It was during her time there, in 1979, that she fought unsuccessfully for a grocery store in the Bayview, though her effort prompted Gov. Jerry Brown, during his first time around in the office, to form a commission to explore the problem of “food deserts.” The state Department of Agriculture followed up with money to support farmers’ markets in communities that lacked fresh food.

As chief executive officer at PolicyLink, Blackwell’s push for fresh foods continued when she helped the Obama administration launch the federal Healthy Food Financing Initiative, which today provides funding for groceries and markets in low-income areas.

While she worries that government assistance programs may take a hit under President Trump, she tries to remain optimistic.

“It’s too early to say there’s going to be no opportunities,” she said.

This winter, Blackwell authored an essay called the “The Curb-Cut Effect” in a Stanford University journal about how assisting one group, say the disabled, benefits everyone. She hopes Trump’s moves to help red state voters who supported him out of economic concerns will also help those suffering in poor, urban areas.

“The good news,” she said, “is that the economic inclusive agenda that will reach people who are white, rural and working class is the same economic inclusive agenda that will reach people of color.”

Visionary of the Year award

This is one of six profiles of nominees for The Chronicle’s third annual Visionary of the Year award, which is presented in collaboration with St. Mary’s College’s School of Economics and Business Administration. The honor salutes leaders who strive to make the world a better place and drive social and economic change by employing new, innovative business models and practices. The six finalists were nominated by a distinguished committee that included Chase Adam, co-founder of the nonprofit Watsi and winner of the 2016 award; Greg Becker, president and CEO of Silicon Valley Bank; Emmett Carson, founding CEO of the Silicon Valley Community Foundation; Ron Conway, angel investor and philanthropist; Zhan Li, dean of the School of Economics and Business Administration at St. Mary's College; Libby Schaaf, mayor of Oakland; Jennifer Siebel Newsom, a documentary filmmaker; and Michael Walker, executive vice president and regional executive of City National Bank.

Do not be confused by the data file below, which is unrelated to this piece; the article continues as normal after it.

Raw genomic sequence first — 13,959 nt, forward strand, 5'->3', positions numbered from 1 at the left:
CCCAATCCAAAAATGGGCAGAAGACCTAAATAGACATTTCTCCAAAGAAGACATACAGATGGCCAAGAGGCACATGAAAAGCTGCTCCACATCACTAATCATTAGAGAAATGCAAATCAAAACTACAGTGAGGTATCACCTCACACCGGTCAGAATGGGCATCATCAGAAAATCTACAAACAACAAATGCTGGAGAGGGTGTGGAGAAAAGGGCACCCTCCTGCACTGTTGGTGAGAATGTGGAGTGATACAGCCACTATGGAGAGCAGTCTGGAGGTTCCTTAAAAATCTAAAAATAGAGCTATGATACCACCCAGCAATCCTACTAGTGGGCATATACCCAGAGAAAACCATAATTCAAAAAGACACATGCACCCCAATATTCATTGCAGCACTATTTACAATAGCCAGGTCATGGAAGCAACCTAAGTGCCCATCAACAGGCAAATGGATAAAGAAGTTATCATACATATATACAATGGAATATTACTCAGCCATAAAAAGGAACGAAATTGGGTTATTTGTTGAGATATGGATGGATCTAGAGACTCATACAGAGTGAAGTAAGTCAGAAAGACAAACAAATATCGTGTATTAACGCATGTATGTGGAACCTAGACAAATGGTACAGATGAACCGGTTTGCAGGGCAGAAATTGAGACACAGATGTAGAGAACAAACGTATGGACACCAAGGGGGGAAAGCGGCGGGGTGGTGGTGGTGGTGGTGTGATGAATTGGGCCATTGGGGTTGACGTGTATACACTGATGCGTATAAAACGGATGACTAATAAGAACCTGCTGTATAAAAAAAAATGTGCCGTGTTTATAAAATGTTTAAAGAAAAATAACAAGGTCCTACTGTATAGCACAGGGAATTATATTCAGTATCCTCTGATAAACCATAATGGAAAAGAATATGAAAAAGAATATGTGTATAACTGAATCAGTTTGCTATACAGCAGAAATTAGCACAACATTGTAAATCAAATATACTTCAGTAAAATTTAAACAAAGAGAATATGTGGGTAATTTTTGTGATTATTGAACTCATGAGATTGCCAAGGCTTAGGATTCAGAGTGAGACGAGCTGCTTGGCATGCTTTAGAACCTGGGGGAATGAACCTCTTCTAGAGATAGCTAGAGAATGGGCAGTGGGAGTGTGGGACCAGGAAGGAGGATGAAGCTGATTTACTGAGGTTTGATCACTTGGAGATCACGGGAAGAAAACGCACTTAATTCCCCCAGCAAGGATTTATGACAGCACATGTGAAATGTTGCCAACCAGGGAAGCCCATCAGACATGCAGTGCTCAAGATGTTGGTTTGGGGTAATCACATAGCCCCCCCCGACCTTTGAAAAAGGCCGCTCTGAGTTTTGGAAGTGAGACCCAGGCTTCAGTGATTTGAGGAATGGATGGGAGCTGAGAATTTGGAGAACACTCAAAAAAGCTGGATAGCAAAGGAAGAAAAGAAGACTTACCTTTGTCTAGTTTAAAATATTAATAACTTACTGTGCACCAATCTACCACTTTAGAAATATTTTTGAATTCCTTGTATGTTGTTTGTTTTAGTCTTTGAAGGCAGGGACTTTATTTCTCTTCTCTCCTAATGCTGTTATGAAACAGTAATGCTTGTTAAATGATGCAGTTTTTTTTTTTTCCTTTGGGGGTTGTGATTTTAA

Chronicle Publisher Jeff Johnson, Editor in Chief Audrey Cooper and Editorial Page Editor John Diaz will select the winner, which will be announced during a March 30 event.

To read more:

PolicyLink Joins Civil and Human Rights Organizations to Oppose Confirmation of Jeff Sessions

Civil and Human Rights Organizations Oppose Confirmation of Jeff Sessions

On behalf of The Leadership Conference on Civil and Human Rights, a coalition of more than 200 national organizations committed to promote and protect the civil and human rights of all persons in the United States, and the 144 undersigned organizations, we are writing to express our strong opposition to the confirmation of Senator Jefferson B. Sessions (R-AL) to be the 84th Attorney General of the United States.

Senator Sessions has a 30-year record of racial insensitivity, bias against immigrants, disregard for the rule of law, and hostility to the protection of civil rights that makes him unfit to serve as the Attorney General of the United States.  In our democracy, the Attorney General is charged with enforcing our nation’s laws without prejudice and with an eye toward justice.  And, just as important, the Attorney General has to be seen by the public – every member of the public, from every community – as a fair arbiter of justice.  Unfortunately, there is little in Senator Sessions’ record that demonstrates that he would meet such a standard. 

Read entire letter at LCCHR.